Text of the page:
FIG. 7 depicts selection of read type memory operations for OER rewind according to realizations of the invention. In FIG. 7, an order indication logic 701, similar to the order characteristic indication block 105 of FIG. 5, receives order indications and memory operation type indications for both resident memory operations and an incoming memory operation. The order indication logic 701 indicates younger resident read memory operations based at least in part on the received indications. A block 703 is a content addressable memory (CAM) of resident memory operation addresses and compare logic. The block 703 compares the incoming memory operation's address against all of the resident memory operations' addresses. A CAM is depicted for illustrative purposes alone. Various realizations of the invention implement different mechanisms for storing resident memory operations' addresses and comparing them against an incoming memory operation's address. The block 703 indicates those resident memory operations with addresses that match the incoming memory operation's address. The indication from the block 703 and the indication from the order indication logic 701 flow into an AND gate 705. From the AND gate flows indications of those resident read type memory operations with data dependencies on the incoming write type memory operation (i.e., OER hazards).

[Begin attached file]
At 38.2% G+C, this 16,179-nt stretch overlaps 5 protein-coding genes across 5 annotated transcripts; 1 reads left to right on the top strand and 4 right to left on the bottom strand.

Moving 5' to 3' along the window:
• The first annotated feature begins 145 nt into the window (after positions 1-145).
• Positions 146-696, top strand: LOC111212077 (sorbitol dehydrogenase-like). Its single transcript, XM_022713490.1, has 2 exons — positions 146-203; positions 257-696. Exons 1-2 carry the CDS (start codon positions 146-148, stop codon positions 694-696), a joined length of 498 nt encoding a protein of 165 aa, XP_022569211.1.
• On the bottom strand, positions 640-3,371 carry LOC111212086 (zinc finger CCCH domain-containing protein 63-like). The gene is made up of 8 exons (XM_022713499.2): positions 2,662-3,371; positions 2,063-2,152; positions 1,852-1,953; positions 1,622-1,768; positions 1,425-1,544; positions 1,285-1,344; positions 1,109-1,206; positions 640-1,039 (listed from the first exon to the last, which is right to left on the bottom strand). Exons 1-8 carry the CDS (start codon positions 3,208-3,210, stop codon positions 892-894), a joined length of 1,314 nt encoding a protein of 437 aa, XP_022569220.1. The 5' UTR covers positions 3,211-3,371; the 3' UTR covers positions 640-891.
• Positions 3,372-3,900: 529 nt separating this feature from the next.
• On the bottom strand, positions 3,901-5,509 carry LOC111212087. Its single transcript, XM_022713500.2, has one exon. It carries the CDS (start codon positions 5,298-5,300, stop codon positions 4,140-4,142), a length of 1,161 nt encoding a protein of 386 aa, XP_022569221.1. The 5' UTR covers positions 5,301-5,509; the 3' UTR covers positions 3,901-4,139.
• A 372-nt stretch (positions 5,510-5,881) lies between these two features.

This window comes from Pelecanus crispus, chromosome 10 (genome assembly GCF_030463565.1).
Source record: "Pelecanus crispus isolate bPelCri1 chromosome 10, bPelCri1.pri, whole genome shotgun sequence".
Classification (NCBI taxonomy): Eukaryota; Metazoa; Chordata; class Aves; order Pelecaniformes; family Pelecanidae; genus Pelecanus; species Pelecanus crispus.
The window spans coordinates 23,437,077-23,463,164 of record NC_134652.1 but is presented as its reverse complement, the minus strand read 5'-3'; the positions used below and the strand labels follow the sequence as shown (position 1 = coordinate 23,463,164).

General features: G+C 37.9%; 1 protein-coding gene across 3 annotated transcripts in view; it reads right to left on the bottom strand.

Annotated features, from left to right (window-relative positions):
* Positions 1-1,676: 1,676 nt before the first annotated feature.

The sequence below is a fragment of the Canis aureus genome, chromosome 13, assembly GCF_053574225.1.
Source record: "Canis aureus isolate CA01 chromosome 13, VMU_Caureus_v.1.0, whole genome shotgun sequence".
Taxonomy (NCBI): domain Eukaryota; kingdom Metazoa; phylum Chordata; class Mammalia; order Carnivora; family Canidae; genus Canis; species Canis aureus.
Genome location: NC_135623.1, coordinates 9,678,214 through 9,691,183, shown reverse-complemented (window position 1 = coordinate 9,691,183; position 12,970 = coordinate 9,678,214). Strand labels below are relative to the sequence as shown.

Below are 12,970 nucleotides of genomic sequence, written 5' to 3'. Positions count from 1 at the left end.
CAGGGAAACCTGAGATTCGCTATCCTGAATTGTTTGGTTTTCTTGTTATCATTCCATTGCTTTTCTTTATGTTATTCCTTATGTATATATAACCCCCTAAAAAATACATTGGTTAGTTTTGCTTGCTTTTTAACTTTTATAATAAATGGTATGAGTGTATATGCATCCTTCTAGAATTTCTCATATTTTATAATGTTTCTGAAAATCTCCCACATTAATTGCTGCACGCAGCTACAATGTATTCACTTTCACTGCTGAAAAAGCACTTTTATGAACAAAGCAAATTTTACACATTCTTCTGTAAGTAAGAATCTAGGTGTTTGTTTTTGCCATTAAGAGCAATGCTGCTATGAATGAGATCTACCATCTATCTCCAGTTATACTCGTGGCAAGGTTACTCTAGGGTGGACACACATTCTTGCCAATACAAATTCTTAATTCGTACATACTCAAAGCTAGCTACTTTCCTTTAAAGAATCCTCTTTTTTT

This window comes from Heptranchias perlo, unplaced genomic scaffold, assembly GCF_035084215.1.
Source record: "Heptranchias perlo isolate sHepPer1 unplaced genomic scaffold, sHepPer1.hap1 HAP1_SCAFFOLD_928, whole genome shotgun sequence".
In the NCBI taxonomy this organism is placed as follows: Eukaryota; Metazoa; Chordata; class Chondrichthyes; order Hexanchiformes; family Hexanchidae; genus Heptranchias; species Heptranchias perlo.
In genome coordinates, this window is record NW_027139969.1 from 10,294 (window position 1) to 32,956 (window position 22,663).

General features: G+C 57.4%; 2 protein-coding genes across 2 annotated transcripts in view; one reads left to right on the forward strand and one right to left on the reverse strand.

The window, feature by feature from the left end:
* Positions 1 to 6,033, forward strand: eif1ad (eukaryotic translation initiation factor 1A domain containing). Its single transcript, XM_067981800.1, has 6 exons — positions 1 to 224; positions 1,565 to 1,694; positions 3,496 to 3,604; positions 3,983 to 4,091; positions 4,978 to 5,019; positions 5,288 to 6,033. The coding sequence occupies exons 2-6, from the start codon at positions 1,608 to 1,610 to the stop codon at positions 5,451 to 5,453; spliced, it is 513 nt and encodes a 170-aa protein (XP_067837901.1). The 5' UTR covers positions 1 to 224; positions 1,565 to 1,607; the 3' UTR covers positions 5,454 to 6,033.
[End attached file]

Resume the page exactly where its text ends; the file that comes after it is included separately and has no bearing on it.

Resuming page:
FIG. 8 depicts an exemplary memory disambiguation buffer communicating rewind to other units according to realizations of the invention. An operation fetch unit 805 fetches operations from an operation register 811 and passes them to an operation scheduling unit 803. The operation scheduling unit 803 passes memory operations, their order information, and their identifiers to an MDB 801. The MDB 801 detects a possible overeager read data hazard and sends an overeager read coloring signal to the operation fetch unit 805 and an operation renaming unit 807, similar to FIG. 6. After determining the incoming write type memory operation's address (e.g., from a data translation lookahead buffer), the MDB 801 determines overeager read hazards and generates a rewind signal. The MDB 801 sends the rewind signal along with indications of the relevant read type memory operations to a memory scheduling window 809. The memory scheduling window 809 flushes the indicated read type memory operations from its buffers, and may also drop requests from any of the read type memory operations being flushed. The operation scheduling unit 803 reissues the indicated read type memory operations in accordance with coloring bits. If there are multiple read type memory operations that have data dependency with the incoming write type memory operation, then after a few iterations these read type memory operations will also have their coloring bits set.